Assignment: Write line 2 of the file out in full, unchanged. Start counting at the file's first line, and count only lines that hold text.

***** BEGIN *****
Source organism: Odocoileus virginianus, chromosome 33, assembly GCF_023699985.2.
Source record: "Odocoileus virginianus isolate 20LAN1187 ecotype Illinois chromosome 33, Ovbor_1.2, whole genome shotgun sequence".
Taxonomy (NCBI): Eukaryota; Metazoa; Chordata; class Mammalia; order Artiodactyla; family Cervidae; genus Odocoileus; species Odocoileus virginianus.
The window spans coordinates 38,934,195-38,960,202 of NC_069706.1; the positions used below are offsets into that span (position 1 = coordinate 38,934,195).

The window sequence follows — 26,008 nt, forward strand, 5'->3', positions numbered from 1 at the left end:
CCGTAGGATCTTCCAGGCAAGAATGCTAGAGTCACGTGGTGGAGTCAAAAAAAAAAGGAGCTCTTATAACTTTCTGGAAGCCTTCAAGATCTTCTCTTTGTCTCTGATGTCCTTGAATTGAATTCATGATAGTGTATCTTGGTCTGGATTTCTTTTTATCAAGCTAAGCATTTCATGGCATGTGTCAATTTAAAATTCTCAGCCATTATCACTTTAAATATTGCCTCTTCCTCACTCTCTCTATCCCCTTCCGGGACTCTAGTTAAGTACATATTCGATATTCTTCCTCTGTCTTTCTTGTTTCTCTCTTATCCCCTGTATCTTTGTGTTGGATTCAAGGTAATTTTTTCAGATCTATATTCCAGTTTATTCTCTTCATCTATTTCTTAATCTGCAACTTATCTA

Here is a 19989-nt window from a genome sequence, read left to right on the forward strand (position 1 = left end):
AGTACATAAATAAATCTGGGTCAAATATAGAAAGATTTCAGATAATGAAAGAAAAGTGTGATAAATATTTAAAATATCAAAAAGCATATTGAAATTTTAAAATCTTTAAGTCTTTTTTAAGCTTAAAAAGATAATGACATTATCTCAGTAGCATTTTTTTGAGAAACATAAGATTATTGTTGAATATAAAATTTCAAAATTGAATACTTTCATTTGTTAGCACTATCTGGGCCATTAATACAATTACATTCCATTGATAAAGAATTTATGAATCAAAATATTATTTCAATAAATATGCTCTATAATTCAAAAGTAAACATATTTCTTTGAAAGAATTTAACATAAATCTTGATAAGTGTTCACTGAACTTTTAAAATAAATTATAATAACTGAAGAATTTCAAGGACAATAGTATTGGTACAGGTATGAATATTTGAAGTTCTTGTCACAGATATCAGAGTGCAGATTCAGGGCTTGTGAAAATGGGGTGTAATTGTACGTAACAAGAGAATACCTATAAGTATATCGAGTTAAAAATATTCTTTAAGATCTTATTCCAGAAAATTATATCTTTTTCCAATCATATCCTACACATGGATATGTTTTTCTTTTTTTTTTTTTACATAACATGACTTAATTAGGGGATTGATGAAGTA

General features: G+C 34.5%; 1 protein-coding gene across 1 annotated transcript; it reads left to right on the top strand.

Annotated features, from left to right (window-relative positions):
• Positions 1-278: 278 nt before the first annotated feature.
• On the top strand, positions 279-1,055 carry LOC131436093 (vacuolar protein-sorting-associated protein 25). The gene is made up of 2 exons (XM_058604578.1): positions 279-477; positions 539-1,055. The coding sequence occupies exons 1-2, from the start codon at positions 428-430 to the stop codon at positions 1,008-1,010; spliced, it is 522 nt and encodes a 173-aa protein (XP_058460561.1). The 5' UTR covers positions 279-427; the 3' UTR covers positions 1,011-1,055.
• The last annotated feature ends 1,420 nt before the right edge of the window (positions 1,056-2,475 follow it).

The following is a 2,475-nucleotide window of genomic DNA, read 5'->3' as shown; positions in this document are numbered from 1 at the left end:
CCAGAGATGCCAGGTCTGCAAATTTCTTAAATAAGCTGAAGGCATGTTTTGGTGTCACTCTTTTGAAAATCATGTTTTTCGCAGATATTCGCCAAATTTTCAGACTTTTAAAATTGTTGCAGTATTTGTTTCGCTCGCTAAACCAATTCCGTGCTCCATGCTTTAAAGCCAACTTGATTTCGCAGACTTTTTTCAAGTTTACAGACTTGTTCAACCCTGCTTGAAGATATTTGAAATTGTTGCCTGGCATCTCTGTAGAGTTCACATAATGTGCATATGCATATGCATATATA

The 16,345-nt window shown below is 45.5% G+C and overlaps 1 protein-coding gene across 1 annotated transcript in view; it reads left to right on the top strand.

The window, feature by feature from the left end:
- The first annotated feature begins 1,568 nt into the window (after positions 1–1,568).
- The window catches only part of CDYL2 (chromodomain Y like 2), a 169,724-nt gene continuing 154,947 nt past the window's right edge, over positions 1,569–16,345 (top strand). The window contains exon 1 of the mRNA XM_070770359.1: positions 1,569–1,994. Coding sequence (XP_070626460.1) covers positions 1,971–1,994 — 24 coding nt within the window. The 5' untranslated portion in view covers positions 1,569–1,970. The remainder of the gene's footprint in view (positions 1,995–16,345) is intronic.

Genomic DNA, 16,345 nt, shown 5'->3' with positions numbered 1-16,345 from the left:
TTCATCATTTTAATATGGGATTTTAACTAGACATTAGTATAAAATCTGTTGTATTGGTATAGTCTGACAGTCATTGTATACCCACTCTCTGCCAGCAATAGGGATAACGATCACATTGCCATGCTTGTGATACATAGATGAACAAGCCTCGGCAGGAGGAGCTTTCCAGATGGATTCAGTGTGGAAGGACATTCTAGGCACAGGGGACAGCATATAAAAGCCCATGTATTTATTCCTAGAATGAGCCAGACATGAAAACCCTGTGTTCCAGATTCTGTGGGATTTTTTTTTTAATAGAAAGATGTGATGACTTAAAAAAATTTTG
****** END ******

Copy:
Source record: "Odocoileus virginianus isolate 20LAN1187 ecotype Illinois chromosome 33, Ovbor_1.2, whole genome shotgun sequence".